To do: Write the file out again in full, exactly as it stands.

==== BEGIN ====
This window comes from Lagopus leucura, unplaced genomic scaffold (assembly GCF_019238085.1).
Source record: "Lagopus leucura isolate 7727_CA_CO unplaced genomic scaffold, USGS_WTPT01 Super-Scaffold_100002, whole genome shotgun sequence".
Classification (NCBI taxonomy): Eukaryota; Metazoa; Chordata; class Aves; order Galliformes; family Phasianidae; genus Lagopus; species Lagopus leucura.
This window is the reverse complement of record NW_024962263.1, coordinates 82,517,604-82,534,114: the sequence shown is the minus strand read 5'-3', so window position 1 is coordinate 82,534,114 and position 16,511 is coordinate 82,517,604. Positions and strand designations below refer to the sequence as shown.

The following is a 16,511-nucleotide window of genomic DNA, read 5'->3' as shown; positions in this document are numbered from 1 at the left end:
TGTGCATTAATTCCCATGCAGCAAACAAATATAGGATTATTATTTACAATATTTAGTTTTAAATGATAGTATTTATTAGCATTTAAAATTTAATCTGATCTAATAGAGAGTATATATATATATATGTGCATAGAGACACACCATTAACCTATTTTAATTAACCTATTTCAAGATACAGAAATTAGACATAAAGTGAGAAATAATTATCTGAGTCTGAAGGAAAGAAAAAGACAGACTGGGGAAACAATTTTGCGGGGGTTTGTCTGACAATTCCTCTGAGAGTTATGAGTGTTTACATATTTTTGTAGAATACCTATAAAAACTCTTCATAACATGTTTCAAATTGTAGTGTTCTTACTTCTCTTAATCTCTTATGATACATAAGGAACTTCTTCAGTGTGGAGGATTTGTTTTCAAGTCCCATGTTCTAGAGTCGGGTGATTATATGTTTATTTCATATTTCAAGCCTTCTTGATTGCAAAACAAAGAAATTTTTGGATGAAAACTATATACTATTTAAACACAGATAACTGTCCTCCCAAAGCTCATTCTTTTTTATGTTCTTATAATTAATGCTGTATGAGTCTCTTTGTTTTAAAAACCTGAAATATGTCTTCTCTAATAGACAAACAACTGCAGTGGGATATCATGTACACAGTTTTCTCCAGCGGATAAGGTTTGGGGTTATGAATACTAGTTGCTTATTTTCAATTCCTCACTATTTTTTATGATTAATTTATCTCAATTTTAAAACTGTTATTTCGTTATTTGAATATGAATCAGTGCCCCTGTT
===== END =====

This window comes from Lagopus leucura, unplaced genomic scaffold (assembly GCF_019238085.1).
Source record: "Lagopus leucura isolate 7727_CA_CO unplaced genomic scaffold, USGS_WTPT01 Super-Scaffold_100002, whole genome shotgun sequence".
Classification (NCBI taxonomy): Eukaryota; Metazoa; Chordata; class Aves; order Galliformes; family Phasianidae; genus Lagopus; species Lagopus leucura.
This window is the reverse complement of record NW_024962263.1, coordinates 82,517,604-82,534,114: the sequence shown is the minus strand read 5'-3', so window position 1 is coordinate 82,534,114 and position 16,511 is coordinate 82,517,604. Positions and strand designations below refer to the sequence as shown.

The following is a 16,511-nucleotide window of genomic DNA, read 5'->3' as shown; positions in this document are numbered from 1 at the left end:
TGTGCATTAATTCCCATGCAGCAAACAAATATAGGATTATTATTTACAATATTTAGTTTTAAATGATAGTATTTATTAGCATTTAAAATTTAATCTGATCTAATAGAGAGTATATATATATATATGTGCATAGAGACACACCATTAACCTATTTTAATTAACCTATTTCAAGATACAGAAATTAGACATAAAGTGAGAAATAATTATCTGAGTCTGAAGGAAAGAAAAAGACAGACTGGGGAAACAATTTTGCGGGGGTTTGTCTGACAATTCCTCTGAGAGTTATGAGTGTTTACATATTTTTGTAGAATACCTATAAAAACTCTTCATAACATGTTTCAAATTGTAGTGTTCTTACTTCTCTTAATCTCTTATGATACATAAGGAACTTCTTCAGTGTGGAGGATTTGTTTTCAAGTCCCATGTTCTAGAGTCGGGTGATTATATGTTTATTTCATATTTCAAGCCTTCTTGATTGCAAAACAAAGAAATTTTTGGATGAAAACTATATACTATTTAAACACAGATAACTGTCCTCCCAAAGCTCATTCTTTTTTATGTTCTTATAATTAATGCTGTATGAGTCTCTTTGTTTTAAAAACCTGAAATATGTCTTCTCTAATAGACAAACAACTGCAGTGGGATATCATGTACACAGTTTTCTCCAGCGGATAAGGTTTGGGGTTATGAATACTAGTTGCTTATTTTCAATTCCTCACTATTTTTTATGATTAATTTATCTCAATTTTAAAACTGTTATTTCGTTATTTGAATATGAATCAGTGCCCCTGTT